Even if we imagine that a plantation such as Tara, where slaves were comparatively well treated, was something normal, it does not erase the fact that those persons were still enslaved, that they belonged to Tara's owner.

I feel that maybe the close relationships can be somehow misleading when it comes to understanding the dynamics between slaves and owners.

There are also some parts in which slaves are referred to as "children that need to be educated," persons with limited intellectual capacity and that could not live apart from their owners. I don't think any person reading this book in 2021 would be comfortable with statements such as those. But being uncomfortable is good. It means that we are changing as a society, not as fast or as completely as we should, but changing nonetheless.

The southern characters believed that slaves were better off being enslaved. For the South, the moral side of slavery was not a reason for fighting. Their purposes were purely economical: Their economy depended on the plantations (Mostly cotton, as Tara) and without slaves who did the work, they could not exist. All their money came from there. This was how the world worked for them, and they did not want to change it.

I wonder what Margaret Mitchell thought of this. The author was from Georgia herself, so she possibly grew up listening to idyllic ideas about the South before the war. From the information I could gather, I understand she took her family's stories (Especially her grandmother's) as a base to write the novel.

I would like to know how much of what she wrote was based on those stories, and how much in other written sources. And above all, if the vision her book gives of the south is how she saw this historical period herself, or if she was merely trying to keep it accurate to the Southern perspective to make the story more believable.

The Characters

I found the characters and their development throughout the story to be one of the greatest strengths of Gone With the Wind. This is a book that does not fall in the typical strategy of selling the reader "perfect" characters, or branding them as "heroes" and "villains."

If we think about it, most of our main characters show moral and emotional weaknesses, and their bad qualities receive as much attention (or even more) than the good ones.

Scarlett is the perfect example. She is not your regular heroine: She is vain, selfish, and superficial. She never shows interest in the feelings and troubles of the people around her, never tries to understand them or the world she lives in. Her total ignorance and disinterest in anything that has to do with culture, puts it quite plain that she only places value in material things.

Whenever she does a good deed, it is either because she can get some benefit out of it, or because for some reason she feels obligated.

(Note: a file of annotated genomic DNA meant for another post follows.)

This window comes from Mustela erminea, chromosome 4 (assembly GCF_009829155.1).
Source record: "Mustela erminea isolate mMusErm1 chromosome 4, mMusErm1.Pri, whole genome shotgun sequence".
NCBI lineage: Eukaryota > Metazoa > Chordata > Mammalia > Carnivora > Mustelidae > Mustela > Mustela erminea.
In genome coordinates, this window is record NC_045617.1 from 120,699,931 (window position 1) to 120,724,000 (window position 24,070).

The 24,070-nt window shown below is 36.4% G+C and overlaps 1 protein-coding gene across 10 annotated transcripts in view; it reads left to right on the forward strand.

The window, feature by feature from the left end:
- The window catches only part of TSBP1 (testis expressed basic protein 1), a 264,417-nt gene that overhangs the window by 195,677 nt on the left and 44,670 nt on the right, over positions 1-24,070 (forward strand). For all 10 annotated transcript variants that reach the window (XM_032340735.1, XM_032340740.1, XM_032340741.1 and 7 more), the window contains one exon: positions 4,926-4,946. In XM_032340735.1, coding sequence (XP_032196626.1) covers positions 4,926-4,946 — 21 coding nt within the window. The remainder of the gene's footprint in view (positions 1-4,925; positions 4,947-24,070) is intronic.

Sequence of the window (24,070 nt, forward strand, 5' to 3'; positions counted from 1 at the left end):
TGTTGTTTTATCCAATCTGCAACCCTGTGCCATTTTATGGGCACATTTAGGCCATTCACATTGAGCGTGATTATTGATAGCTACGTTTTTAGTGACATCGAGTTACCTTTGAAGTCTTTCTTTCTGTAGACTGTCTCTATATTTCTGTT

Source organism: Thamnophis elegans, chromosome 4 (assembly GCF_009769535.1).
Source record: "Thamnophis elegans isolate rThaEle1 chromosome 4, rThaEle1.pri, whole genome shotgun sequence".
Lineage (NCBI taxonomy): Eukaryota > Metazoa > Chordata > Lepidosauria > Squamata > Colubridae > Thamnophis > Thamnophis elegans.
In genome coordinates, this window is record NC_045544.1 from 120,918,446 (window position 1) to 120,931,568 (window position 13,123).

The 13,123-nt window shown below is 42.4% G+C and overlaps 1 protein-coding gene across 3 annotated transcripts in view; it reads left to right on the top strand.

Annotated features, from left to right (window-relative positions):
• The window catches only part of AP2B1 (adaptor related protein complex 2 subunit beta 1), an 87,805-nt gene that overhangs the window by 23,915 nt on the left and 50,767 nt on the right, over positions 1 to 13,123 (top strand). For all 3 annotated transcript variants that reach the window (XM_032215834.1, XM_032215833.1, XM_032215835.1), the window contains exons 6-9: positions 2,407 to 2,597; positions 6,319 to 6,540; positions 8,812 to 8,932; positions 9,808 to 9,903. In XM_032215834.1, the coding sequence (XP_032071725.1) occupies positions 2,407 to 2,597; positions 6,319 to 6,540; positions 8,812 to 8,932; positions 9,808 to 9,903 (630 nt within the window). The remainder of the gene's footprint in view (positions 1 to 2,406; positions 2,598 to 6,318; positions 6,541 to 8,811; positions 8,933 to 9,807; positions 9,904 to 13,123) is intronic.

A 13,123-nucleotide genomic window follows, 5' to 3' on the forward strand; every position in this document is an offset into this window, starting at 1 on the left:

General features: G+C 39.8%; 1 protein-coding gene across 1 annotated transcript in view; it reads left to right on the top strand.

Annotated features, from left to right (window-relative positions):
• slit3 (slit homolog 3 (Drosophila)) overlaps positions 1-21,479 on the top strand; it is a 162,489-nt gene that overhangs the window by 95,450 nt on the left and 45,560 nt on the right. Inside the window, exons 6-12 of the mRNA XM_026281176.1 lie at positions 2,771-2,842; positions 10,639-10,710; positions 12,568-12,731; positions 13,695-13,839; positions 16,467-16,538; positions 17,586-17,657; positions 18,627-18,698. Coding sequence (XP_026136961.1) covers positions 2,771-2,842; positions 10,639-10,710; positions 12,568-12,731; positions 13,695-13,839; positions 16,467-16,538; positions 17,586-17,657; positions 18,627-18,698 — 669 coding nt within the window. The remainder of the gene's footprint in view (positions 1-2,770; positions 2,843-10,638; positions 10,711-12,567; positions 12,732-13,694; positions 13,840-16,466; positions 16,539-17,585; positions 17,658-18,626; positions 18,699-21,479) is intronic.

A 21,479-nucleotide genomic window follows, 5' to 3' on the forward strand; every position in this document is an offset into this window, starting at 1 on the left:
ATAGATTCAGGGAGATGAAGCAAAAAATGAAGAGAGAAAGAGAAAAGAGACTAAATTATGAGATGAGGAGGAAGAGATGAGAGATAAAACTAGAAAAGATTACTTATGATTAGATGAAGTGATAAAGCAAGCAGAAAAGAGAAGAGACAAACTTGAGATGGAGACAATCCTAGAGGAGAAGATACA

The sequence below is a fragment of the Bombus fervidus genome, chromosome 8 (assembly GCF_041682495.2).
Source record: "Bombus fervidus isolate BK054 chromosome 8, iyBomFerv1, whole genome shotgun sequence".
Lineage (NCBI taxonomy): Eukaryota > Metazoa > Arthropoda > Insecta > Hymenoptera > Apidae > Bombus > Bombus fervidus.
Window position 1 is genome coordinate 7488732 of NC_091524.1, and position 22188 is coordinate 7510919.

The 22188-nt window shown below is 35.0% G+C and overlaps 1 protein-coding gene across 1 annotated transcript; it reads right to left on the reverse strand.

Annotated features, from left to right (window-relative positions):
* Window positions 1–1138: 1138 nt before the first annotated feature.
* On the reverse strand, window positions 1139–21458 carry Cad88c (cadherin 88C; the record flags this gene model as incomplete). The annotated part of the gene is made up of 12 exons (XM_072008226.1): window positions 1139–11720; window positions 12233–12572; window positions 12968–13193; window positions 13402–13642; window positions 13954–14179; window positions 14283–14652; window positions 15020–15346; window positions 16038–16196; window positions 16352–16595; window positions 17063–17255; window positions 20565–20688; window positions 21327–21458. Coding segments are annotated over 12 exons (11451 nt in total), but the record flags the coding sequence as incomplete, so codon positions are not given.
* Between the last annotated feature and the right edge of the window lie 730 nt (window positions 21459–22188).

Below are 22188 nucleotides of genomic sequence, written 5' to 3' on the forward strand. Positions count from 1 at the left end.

All of this could make her disagreeable to the reader, but those qualities are balanced with courage and determination. She is a person capable of adapting to any circumstances and face any obstacle that appears in her way. She has the sharpest survival skills I've ever seen, and her intelligence in math and businesses put many of the male characters to shame, something unthinkable for a woman at that time.

It is her voice that is heard several times asking the why of things that no lady would have dared to question: Why can't she drink with freedom if men do it proudly all the time? Why does she have to pretend to be silly and physically weak to captivate men? Why should she stay home and let men tend to business when she can do it herself (And better than any of them)?

Somewhere, on the long road that wound through those four years, the girl with her sachet and dancing slippers had slipped away and there was left a woman with sharp green eyes, who counted pennies and turned her hands to many menial tasks, a woman to whom nothing was left from the wreckage except the indestructible red earth on which she stood.

— Margaret Mitchell

Scarlett experiences an enormous transformation as the story goes by. At the beginning of the novel, she is a child: Spoiled, coquettish, and careless. But the war leaves her no choice but to take responsibilities, and throughout the book she often finds herself being the protector of other people. The events following the siege of Atlanta, facing hunger, cold, and insecurity leave a permanent impression in Scarlett, and the fear of losing everything again torments her from that moment on.

Her biggest nightmare is being poor again, and that desperation is part of what drives her actions. I think her pain is relatable, and her strength is admirable, even if her means are not always honorable.

Rhett is another case very similar to Scarlett: Talented for business (especially if it is illegal), fond of money and luxury, and fundamentally dishonest. But the novel uncovers a different part of him, like his effortless kindness to children, and his capacity for change in the name of the people he cares about.

And of course, Rhett is the only one who sees Scarlett as she really is. This is important because Scarlett is not usually appreciated for who she is, but rather for what people believe of her. Rhett sees all her talents but is also aware of all her flaws, and loves her despite them.